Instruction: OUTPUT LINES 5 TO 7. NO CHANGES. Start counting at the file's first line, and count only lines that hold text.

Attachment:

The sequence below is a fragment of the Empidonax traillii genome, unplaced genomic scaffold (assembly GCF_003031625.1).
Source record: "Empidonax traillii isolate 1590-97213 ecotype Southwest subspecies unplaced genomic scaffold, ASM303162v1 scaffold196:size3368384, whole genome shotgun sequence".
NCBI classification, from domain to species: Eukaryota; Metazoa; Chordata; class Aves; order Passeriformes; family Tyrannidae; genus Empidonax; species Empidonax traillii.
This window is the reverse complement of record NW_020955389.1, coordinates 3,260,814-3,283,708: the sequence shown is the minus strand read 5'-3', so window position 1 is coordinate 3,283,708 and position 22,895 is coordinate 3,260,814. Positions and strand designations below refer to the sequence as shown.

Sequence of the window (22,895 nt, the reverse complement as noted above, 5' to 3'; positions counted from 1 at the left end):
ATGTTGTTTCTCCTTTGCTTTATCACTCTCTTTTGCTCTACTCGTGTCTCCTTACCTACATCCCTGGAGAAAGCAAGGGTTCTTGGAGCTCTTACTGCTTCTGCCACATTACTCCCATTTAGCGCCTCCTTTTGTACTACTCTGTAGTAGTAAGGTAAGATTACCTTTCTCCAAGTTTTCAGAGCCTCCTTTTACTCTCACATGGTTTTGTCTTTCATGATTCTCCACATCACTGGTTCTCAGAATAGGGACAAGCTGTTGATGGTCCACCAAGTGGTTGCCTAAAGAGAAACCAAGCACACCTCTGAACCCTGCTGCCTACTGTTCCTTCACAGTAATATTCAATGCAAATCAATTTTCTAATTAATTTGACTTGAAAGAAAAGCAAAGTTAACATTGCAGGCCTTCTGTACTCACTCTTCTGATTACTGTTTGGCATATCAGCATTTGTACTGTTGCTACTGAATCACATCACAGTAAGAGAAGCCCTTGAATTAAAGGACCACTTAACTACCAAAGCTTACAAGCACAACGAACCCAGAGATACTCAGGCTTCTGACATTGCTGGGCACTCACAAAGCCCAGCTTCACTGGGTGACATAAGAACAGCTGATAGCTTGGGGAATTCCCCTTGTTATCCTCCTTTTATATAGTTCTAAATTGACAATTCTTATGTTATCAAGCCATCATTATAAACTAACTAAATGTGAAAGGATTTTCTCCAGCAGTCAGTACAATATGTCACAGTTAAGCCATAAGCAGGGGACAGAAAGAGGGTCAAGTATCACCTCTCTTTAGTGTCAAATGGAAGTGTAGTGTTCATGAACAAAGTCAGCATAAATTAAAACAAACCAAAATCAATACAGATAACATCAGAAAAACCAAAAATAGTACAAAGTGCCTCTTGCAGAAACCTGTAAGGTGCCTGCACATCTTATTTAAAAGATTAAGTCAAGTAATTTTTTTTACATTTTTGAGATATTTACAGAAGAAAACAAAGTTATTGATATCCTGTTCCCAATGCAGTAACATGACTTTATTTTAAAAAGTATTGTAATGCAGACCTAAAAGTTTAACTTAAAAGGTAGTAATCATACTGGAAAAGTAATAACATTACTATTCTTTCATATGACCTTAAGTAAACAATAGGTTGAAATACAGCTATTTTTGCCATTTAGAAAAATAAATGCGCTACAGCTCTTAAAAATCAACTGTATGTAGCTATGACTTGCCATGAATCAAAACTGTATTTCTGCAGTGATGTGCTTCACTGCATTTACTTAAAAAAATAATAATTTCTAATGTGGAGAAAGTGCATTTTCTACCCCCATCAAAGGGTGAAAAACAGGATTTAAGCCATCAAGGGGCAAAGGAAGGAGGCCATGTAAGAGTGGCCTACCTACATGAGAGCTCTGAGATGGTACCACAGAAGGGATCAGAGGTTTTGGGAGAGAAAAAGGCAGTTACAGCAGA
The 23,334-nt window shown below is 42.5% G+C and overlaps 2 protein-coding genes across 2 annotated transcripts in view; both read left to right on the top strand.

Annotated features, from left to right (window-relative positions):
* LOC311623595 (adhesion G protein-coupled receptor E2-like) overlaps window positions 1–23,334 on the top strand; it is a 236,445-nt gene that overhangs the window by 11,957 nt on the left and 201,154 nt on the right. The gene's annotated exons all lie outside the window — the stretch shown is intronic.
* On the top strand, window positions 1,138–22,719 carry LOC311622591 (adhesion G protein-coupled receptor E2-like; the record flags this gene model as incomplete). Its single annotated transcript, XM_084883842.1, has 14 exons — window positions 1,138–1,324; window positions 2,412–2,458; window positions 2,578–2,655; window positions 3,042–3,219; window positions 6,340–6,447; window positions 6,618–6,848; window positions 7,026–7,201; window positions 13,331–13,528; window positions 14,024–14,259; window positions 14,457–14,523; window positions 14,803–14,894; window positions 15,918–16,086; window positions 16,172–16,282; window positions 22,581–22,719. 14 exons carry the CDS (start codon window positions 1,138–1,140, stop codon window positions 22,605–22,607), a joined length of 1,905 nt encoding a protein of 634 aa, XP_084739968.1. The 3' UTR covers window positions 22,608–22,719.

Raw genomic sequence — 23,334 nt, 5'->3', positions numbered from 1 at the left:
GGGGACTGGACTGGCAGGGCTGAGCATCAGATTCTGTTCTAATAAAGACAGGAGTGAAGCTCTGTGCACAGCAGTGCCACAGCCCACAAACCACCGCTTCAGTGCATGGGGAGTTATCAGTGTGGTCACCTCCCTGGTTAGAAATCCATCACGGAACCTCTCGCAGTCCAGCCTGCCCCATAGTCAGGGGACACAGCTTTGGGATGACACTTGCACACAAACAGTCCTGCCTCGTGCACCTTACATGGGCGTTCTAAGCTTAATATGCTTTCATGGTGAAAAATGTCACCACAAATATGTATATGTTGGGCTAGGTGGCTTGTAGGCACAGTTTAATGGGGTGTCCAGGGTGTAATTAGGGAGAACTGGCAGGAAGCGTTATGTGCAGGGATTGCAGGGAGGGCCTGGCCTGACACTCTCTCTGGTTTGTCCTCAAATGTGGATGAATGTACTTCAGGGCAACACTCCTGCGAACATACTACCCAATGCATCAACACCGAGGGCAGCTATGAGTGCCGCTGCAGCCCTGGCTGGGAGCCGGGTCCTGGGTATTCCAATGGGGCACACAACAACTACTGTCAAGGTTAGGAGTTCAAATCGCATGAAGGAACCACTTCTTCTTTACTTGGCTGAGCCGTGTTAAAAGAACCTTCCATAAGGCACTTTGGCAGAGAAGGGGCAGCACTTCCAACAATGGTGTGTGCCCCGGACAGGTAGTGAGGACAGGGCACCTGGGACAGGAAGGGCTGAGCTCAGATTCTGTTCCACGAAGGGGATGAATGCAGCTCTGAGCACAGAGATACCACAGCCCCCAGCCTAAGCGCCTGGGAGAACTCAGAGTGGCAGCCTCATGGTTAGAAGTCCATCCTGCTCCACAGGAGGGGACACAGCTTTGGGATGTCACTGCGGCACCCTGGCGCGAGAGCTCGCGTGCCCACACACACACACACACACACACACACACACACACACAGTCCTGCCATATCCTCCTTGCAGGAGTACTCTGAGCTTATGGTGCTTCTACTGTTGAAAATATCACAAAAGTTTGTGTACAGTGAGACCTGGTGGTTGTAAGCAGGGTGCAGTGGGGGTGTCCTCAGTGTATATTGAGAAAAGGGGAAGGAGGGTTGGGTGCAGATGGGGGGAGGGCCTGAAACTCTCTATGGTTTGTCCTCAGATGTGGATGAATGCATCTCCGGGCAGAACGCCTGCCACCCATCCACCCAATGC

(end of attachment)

Sequence of the window (22,895 nt, the reverse complement as noted above, 5' to 3'; positions counted from 1 at the left end):
ATGTTGTTTCTCCTTTGCTTTATCACTCTCTTTTGCTCTACTCGTGTCTCCTTACCTACATCCCTGGAGAAAGCAAGGGTTCTTGGAGCTCTTACTGCTTCTGCCACATTACTCCCATTTAGCGCCTCCTTTTGTACTACTCTGTAGTAGTAAGGTAAGATTACCTTTCTCCAAGTTTTCAGAGCCTCCTTTTACTCTCACATGGTTTTGTCTTTCATGATTCTCCACATCACTGGTTCTCAGAATAGGGACAAGCTGTTGATGGTCCACCAAGTGGTTGCCTAAAGAGAAACCAAGCACACCTCTGAACCCTGCTGCCTACTGTTCCTTCACAGTAATATTCAATGCAAATCAATTTTCTAATTAATTTGACTTGAAAGAAAAGCAAAGTTAACATTGCAGGCCTTCTGTACTCACTCTTCTGATTACTGTTTGGCATATCAGCATTTGTACTGTTGCTACTGAATCACATCACAGTAAGAGAAGCCCTTGAATTAAAGGACCACTTAACTACCAAAGCTTACAAGCACAACGAACCCAGAGATACTCAGGCTTCTGACATTGCTGGGCACTCACAAAGCCCAGCTTCACTGGGTGACATAAGAACAGCTGATAGCTTGGGGAATTCCCCTTGTTATCCTCCTTTTATATAGTTCTAAATTGACAATTCTTATGTTATCAAGCCATCATTATAAACTAACTAAATGTGAAAGGATTTTCTCCAGCAGTCAGTACAATATGTCACAGTTAAGCCATAAGCAGGGGACAGAAAGAGGGTCAAGTATCACCTCTCTTTAGTGTCAAATGGAAGTGTAGTGTTCATGAACAAAGTCAGCATAAATTAAAACAAACCAAAATCAATACAGATAACATCAGAAAAACCAAAAATAGTACAAAGTGCCTCTTGCAGAAACCTGTAAGGTGCCTGCACATCTTATTTAAAAGATTAAGTCAAGTAATTTTTTTTACATTTTTGAGATATTTACAGAAGAAAACAAAGTTATTGATATCCTGTTCCCAATGCAGTAACATGACTTTATTTTAAAAAGTATTGTAATGCAGACCTAAAAGTTTAACTTAAAAGGTAGTAATCATACTGGAAAAGTAATAACATTACTATTCTTTCATATGACCTTAAGTAAACAATAGGTTGAAATACAGCTATTTTTGCCATTTAGAAAAATAAATGCGCTACAGCTCTTAAAAATCAACTGTATGTAGCTATGACTTGCCATGAATCAAAACTGTATTTCTGCAGTGATGTGCTTCACTGCATTTACTTAAAAAAATAATAATTTCTAATGTGGAGAAAGTGCATTTTCTACCCCCATCAAAGGGTGAAAAACAGGATTTAAGCCATCAAGGGGCAAAGGAAGGAGGCCATGTAAGAGTGGCCTACCTACATGAGAGCTCTGAGATGGTACCACAGAAGGGATCAGAGGTTTTGGGAGAGAAAAAGGCAGTTACAGCAGA
The 23,334-nt window shown below is 42.5% G+C and overlaps 2 protein-coding genes across 2 annotated transcripts in view; both read left to right on the top strand.